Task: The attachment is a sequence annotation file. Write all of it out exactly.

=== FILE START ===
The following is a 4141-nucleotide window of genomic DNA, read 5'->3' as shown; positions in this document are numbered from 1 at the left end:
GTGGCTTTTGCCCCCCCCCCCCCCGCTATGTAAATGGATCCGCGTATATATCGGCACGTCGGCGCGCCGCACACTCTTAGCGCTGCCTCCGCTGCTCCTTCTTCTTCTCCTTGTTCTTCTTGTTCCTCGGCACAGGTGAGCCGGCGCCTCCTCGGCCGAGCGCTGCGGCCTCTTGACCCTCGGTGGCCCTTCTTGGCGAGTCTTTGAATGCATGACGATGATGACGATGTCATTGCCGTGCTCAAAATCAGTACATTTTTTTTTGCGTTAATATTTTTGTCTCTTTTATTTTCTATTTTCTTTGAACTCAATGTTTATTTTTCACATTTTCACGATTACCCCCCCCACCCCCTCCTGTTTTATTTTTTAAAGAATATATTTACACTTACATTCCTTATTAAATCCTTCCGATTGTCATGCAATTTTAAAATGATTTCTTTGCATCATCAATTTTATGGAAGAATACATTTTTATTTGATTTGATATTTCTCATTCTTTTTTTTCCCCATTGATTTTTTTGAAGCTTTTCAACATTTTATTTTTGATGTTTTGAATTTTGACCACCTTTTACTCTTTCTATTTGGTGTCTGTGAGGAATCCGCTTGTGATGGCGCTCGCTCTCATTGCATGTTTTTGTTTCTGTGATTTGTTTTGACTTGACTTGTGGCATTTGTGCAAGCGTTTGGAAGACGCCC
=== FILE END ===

The following is a 4141-nucleotide window of genomic DNA, read 5'->3' as shown; positions in this document are numbered from 1 at the left end:
GTGGCTTTTGCCCCCCCCCCCCCCGCTATGTAAATGGATCCGCGTATATATCGGCACGTCGGCGCGCCGCACACTCTTAGCGCTGCCTCCGCTGCTCCTTCTTCTTCTCCTTGTTCTTCTTGTTCCTCGGCACAGGTGAGCCGGCGCCTCCTCGGCCGAGCGCTGCGGCCTCTTGACCCTCGGTGGCCCTTCTTGGCGAGTCTTTGAATGCATGACGATGATGACGATGTCATTGCCGTGCTCAAAATCAGTACATTTTTTTTTGCGTTAATATTTTTGTCTCTTTTATTTTCTATTTTCTTTGAACTCAATGTTTATTTTTCACATTTTCACGATTACCCCCCCCACCCCCTCCTGTTTTATTTTTTAAAGAATATATTTACACTTACATTCCTTATTAAATCCTTCCGATTGTCATGCAATTTTAAAATGATTTCTTTGCATCATCAATTTTATGGAAGAATACATTTTTATTTGATTTGATATTTCTCATTCTTTTTTTTCCCCATTGATTTTTTTGAAGCTTTTCAACATTTTATTTTTGATGTTTTGAATTTTGACCACCTTTTACTCTTTCTATTTGGTGTCTGTGAGGAATCCGCTTGTGATGGCGCTCGCTCTCATTGCATGTTTTTGTTTCTGTGATTTGTTTTGACTTGACTTGTGGCATTTGTGCAAGCGTTTGGAAGACGCCC